HNTB’s bridge projects span across Southern California

Talented structures team delivers the region’s most high-profile, complex bridges

LOS ANGELES (March 28, 2022) – HNTB’s Southern California structures practice continues to expand under the leadership of Yung-Nien Wang, PE, HNTB Southern California Structures Group director. The practice has grown to a talented team of 25 bridge and tunnel experts who are tapped to design some of the region’s most challenging structures.

“Across the Southern California landscape, from the Sixth Street Viaduct Replacement project to the recently opened Gerald Desmond Bridge and the I-405 Sepulveda Pass Mulholland Bridge Replacement, our structures team continues to deliver iconic and complex bridge projects for our clients,” said Wang.

For Los Angeles’ Sixth Street Viaduct Replacement project, HNTB serves as architect and engineer-of-record. With the bridge on track to open in 2022, construction crews are finishing the viaduct and its signature arches, designed with such fluidity they appear to be a “ribbon of light” weaving together the communities below. The Sixth Street Viaduct’s substructure features concrete “Y-Bents” that flow seamlessly into the arches and use grade 80 reinforcement instead of grade 60, which is a first for a California bridge.

“Seismic isolation bearings were combined with the unique viaduct framing to achieve outstanding seismic performance,” said Mike Jones, PE, SE, HNTB bridge manager for the project and HNTB Fellow.

In Long Beach, California, HNTB provided preliminary design and prepared design-build bid documents and then provided design-build support to the Port of Long Beach and Caltrans during construction for the newly opened 2,000-feet-long Gerald Desmond Bridge. As the first vehicular cable-stayed bridge in the state, it includes three lanes in each direction with wide shoulders for improved traffic flow. The new bridge has two single mast towers at the middle of the roadway, and at 165 feet, the bridge is one of the widest cable-stayed bridges in the world.

Envisioned as the first signature span bridge in the region and an iconic bridge for Long Beach, the California Transportation Foundation recently named the Gerald Desmond Bridge Replacement as Project of the Year.

“It is California’s first cable-stayed roadway bridge,” Jones said, who was local office bridge design manager. “The new class of container ships could not pass under the previous bridge. The new bridge provides the clearance necessary to accommodate growing international trade at the Port of Long Beach.”

For the I-405 Sepulveda Pass Widening Design-Build Project in Los Angeles, HNTB was lead designer for the replacement and widening of 23 bridges, including replacing the Mulholland Bridge with a 300-foot-long main span structure over the busiest highway in the U.S.

“The biggest structural challenge was the magnitude of the project – each bridge, one through 23, had its own set of challenges in design or during construction,” said Aamir Durrani, PE, HNTB bridge lead and construction manager. “Our technical experts implemented a range of innovative solutions on the structures to expedite construction, such as use of precast panels to special software to help the contractor with complex formwork geometry. These innovations substantially contributed to reducing the overall construction costs.”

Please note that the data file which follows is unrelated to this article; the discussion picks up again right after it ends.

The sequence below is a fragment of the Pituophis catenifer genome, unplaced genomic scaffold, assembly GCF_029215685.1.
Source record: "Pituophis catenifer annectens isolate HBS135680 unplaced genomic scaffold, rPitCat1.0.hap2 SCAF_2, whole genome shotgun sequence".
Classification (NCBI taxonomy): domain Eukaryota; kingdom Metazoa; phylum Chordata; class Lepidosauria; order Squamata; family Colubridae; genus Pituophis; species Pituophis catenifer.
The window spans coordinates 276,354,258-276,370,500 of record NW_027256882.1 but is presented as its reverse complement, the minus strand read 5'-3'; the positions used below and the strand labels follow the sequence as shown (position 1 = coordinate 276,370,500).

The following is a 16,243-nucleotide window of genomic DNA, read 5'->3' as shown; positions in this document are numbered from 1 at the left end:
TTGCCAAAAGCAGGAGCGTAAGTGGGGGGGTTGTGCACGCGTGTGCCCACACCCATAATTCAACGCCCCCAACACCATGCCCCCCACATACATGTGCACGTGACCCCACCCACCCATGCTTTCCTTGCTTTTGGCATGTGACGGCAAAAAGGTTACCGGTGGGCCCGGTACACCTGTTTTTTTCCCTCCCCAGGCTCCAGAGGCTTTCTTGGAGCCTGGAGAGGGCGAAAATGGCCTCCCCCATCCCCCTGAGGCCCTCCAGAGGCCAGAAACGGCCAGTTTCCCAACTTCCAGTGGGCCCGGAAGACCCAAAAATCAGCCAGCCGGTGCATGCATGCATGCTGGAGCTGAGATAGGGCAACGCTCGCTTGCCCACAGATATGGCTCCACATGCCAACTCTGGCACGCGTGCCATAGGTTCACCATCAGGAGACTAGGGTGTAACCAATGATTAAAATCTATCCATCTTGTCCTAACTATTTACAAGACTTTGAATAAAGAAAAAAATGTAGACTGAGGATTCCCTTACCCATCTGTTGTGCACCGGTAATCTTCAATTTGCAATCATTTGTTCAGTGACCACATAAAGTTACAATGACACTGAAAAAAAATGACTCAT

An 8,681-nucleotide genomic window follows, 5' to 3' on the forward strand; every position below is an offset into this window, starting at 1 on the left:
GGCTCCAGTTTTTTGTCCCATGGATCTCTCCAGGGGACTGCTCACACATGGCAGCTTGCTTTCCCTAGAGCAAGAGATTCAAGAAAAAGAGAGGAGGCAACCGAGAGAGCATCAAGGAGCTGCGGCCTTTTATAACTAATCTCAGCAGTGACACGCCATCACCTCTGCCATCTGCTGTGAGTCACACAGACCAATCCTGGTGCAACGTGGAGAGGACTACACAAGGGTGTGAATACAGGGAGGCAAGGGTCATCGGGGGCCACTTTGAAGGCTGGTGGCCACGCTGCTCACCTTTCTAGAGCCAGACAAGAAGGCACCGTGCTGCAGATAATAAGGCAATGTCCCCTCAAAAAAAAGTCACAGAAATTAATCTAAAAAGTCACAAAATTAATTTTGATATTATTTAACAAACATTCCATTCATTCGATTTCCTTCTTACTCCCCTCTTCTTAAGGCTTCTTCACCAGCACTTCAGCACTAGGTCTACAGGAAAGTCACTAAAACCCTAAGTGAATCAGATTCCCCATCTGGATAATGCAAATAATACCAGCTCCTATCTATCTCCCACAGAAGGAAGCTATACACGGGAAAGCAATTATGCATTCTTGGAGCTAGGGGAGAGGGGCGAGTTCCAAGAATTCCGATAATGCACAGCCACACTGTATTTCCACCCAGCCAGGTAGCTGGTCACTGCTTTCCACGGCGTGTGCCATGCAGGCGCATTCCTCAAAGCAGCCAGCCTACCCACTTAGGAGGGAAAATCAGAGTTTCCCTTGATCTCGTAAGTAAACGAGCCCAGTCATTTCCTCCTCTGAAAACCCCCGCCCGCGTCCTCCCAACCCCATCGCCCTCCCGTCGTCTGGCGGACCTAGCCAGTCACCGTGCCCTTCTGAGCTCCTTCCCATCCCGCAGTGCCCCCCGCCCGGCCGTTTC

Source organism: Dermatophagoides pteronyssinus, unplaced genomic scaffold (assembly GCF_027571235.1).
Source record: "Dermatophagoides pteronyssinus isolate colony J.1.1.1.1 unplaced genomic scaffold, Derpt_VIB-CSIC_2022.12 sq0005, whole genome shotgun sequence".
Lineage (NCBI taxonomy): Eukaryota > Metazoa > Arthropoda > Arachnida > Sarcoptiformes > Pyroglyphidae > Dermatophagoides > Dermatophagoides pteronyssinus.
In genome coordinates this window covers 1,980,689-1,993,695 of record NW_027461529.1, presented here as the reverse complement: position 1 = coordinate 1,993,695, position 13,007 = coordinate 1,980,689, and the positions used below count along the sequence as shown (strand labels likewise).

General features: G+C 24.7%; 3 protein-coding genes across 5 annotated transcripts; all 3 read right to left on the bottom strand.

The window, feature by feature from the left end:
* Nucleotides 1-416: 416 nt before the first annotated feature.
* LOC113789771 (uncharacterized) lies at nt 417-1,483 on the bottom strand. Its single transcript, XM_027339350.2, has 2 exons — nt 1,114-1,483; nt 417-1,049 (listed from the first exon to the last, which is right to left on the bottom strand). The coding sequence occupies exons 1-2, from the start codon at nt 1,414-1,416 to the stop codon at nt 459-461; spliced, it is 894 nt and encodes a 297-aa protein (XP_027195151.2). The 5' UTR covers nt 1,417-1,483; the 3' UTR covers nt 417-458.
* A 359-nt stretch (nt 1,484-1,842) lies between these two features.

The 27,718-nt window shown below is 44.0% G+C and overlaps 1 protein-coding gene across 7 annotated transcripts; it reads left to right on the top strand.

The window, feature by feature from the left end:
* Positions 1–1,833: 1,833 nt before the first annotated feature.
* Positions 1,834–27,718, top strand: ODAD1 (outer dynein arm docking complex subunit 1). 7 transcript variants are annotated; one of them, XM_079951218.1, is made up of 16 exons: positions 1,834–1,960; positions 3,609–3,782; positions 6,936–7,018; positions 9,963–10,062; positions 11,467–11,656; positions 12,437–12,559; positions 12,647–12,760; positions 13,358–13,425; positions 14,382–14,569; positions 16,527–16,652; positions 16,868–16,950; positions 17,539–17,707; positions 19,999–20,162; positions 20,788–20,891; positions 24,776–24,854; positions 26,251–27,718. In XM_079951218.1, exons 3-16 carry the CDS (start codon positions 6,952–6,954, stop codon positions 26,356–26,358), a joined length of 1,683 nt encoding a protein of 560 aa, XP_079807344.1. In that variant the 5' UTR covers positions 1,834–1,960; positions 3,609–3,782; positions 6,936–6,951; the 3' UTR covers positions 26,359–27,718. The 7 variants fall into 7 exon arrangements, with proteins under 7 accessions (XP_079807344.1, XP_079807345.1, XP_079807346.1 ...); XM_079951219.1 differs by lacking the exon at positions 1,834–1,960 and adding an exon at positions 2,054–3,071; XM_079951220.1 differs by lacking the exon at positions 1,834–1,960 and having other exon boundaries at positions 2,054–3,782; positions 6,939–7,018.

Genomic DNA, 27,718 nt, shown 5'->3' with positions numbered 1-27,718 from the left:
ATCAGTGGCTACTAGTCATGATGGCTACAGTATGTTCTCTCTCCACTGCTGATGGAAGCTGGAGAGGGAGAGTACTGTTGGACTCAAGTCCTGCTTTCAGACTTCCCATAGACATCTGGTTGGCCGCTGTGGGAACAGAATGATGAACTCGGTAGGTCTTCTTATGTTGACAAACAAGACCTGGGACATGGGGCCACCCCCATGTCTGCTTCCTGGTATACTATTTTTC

On LA Metro’s Crenshaw Light Rail project, HNTB was lead designer for the design-build contract that integrates the Los Angeles International Airport with the regional rail network. For the I-405 UP bridge, the initial proposal included a center bent for the portion spanning over I-405. To avoid a maintenance and traffic nightmare while reducing Caltrans review process, HNTB developed a design using a 315-feet-long main span that spanned the entire freeway and Caltrans right-of-way without a center bent. The bridge profile ducked under high voltage lines while clearing local side roads.

“Setting the bridge geometry was like threading a needle with  the horizontal and vertical constraints. HNTB’s design avoided another ‘Carmageddon’ freeway closure and minimized disruption to the citizens of Los Angeles. Today, the two bridges — Mulholland and I-405 UP with nearly identical lines — serve as bookends to the City of Los Angeles,” said Durrani, bridge lead.

“HNTB’s high-profile, complex bridge construction and replacement projects span across the entire United States and can be seen in most major cities,” added Jones. “Bridges not only connect people and communities, but they can serve as recognizable landmarks that elevate a city’s profile and improve mobility and quality of life.”

Since its founding, HNTB has been nationally recognized for its bridge expertise. The firm has roots in Southern California dating back to 1914 with the landmark design of Pasadena’s historic Arroyo Seco Bridge. Spanning 1,486 feet and notable for its distinctive Beaux Arts arches, light standards and railings, the bridge is on the National Register of Historic Places and has been designated a National Historic Civil Engineering Landmark by the American Society of Civil Engineers.